MORE evidence is mounting of a 'deal' which saw the new Mayor of Worcester installed in return for voting in a Tory administration - as the man at the centre of the saga continued his silence.

Your Worcester News can reveal:

- Last Friday Cllr Alan Amos rang up Labour councillors to say the party had "24 hours" to make him their deputy mayor candidate or he would walk

- Incredibly, Councillor Jabba Riaz then offered to step aside as deputy mayor for the sake of 'harmony in the party', but Cllr Amos quit anyway

- The Tories had already decided that Councillor Roger Knight would be their candidate for the Mayor of Worcester, but they later told him it would be Cllr Amos after private talks with the 'independent'

- Councillor Simon Geraghty, new city council leader, brokered the talks with Cllr Amos and said he saw it as "an ideal solution" for the council

- Councillor Marc Bayliss, his deputy leader, was at County Hall last Thursday talking to Simon Mallinson, the county council's legal chief, about the political balance at the city council, although he insists it was innocent

It came as Cllr Amos, who quit Labour on Sunday before becoming an 'independent' and voting in a new Tory administration on Tuesday, refused to talk about the deal.

"I won't be getting into any of that, I want to move on now and concentrate on being the Mayor of Worcester," he said.

"At the end of my year I will tell you everything, because I'll be a politician again.

"I'm not getting into this."

Sources say Cllr Amos rang up people in the Labour Party late on Friday to say group leader Adrian Gregson had one day to make him their deputy mayor candidate, a role at that point which had already gone to Councillor Jabba Riaz after an internal vote.

Cllr Riaz then agreed to step aside, but Cllr Amos still went ahead and delivered his resignation letter on Sunday anyway.

Both the Conservatives and Cllr Amos have refused to go into details about their subsequent deal struck before Tuesday's crucial vote, but the horse trading included telling Councillor Roger Knight that he would no longer be the Tory's mayoral candidate, and instead it would be the ex-Labour man.

Councillor Simon Geraghty, new city council leader, said: "A discussion was had with him because we wanted to try and understand his reasons for wanting to be the mayor.

"It dawned upon us that this would be a good solution (a deal) - no single party has an overall majority and in this tight scenario, we've got an independent mayor that I have no doubt will look at each issue on its merits."


THE city's lone Green Councillor has revealed his frustration at being sidelined - after it emerged nearly all of his 'wish list' is being confined to the dustbin.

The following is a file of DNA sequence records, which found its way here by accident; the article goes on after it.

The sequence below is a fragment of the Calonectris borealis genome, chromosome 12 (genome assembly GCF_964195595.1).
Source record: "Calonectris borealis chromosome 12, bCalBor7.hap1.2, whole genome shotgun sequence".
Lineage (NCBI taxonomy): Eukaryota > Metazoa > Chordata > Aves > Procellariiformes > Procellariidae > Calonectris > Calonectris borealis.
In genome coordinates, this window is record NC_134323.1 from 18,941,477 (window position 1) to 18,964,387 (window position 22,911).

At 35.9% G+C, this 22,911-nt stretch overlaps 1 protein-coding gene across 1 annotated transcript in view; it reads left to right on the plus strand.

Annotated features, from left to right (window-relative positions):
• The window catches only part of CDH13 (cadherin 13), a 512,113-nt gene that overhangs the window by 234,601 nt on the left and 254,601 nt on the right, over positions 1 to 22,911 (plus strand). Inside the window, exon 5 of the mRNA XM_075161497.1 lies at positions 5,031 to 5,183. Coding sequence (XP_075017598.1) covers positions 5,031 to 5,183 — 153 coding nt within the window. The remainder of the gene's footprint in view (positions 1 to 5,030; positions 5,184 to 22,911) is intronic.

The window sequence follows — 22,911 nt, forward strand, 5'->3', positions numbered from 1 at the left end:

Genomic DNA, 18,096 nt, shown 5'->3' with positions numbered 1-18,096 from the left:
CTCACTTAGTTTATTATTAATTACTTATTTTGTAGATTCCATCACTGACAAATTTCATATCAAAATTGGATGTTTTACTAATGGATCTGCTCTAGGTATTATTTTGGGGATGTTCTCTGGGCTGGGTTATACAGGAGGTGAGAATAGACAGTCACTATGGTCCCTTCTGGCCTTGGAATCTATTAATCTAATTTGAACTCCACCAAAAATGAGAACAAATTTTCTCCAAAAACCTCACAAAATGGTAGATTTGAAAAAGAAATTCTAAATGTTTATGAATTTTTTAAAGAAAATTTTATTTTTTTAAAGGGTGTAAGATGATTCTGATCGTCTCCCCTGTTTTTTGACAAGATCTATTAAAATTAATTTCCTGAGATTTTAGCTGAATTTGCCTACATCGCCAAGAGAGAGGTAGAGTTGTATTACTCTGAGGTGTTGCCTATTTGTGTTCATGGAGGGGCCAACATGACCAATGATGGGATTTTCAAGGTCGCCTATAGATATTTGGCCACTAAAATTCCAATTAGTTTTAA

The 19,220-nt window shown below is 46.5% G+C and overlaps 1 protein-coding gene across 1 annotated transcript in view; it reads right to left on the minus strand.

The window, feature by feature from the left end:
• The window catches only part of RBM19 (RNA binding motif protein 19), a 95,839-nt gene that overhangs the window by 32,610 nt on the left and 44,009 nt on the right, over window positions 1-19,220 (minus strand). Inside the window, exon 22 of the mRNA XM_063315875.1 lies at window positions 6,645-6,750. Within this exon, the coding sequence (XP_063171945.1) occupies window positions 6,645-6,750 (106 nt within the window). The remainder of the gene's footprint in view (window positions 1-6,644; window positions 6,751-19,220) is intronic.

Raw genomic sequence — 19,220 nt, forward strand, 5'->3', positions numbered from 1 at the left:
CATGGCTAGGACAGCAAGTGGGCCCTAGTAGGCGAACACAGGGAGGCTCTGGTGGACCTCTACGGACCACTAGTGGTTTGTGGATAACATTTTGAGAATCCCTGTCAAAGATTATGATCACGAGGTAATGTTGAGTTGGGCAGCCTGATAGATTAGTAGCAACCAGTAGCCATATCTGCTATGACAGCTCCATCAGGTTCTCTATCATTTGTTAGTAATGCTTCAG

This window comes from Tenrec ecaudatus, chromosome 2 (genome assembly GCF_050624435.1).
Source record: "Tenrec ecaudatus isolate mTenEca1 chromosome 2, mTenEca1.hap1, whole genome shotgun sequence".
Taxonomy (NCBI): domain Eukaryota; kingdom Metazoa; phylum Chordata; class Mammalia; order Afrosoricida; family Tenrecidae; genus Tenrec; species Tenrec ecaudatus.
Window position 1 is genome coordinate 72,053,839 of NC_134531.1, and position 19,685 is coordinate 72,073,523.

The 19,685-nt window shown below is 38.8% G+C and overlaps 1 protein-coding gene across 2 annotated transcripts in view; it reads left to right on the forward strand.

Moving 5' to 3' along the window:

For 10 days after May's local elections left no party in overall control, Councillor Neil Laurenson negotiated with both the Tories and Labour over some kind of 'Green deal'.

His eight-point sheet of demands is now virtually all dumped, despite the city's Conservatives insisting they want to have an open dialogue with him.

The Tory leadership has told him they are interested in webcasting council meetings, but ideas like a food waste pilot, no privatisation of services and free home insulation are off the agenda.

Cllr Laurenson also said he was "embarrassed" by the mayoral saga - saying it has damaged the council's reputation.

He said: "They said they'd like to talk to me about webcasting meetings and the opening up of democracy in the council, so fair play to them for that.

"But that was the only thing they've mentioned. It's better than nothing but it's so frustrating what happened when we were on the cusp of getting Green policies on board at the council.

"The situation (with Cllr Alan Amos) is very sad, it seems like a personal ambition has come before anything else.

"I do think the whole situation could have been avoided if Labour had put more thought into their deputy mayoral candidate.

"That obviously led to Alan hooking up with the Tories.

"It is embarrassing. Whatever I say will be construed as sour grapes but I don't think that is what it should be about."

Tory Councillor Marc Bayliss, meanwhile, the city's deputy leader, has defended the arrangement.

"Alan's unhappiness has been fairly obvious for a very long time," he said.

"When you look at the people who have left Worcester Labour Party over the years, the list goes on.

"What is the fundamental difference between what Alan's done and what the Green or Lib Dem wanted?"

A raft of new councillor appointments to key committees have been confirmed amid the change of power.

Tory Allah Ditta now chairs the licensing committee, while former Labour city leader Adrian Gregson will chair the scrutiny meetings.

Labour's Geoff Williams, the city's former deputy leader, now heads up the planning committee and ex-mayor Pat Agar will chair the the audit panel.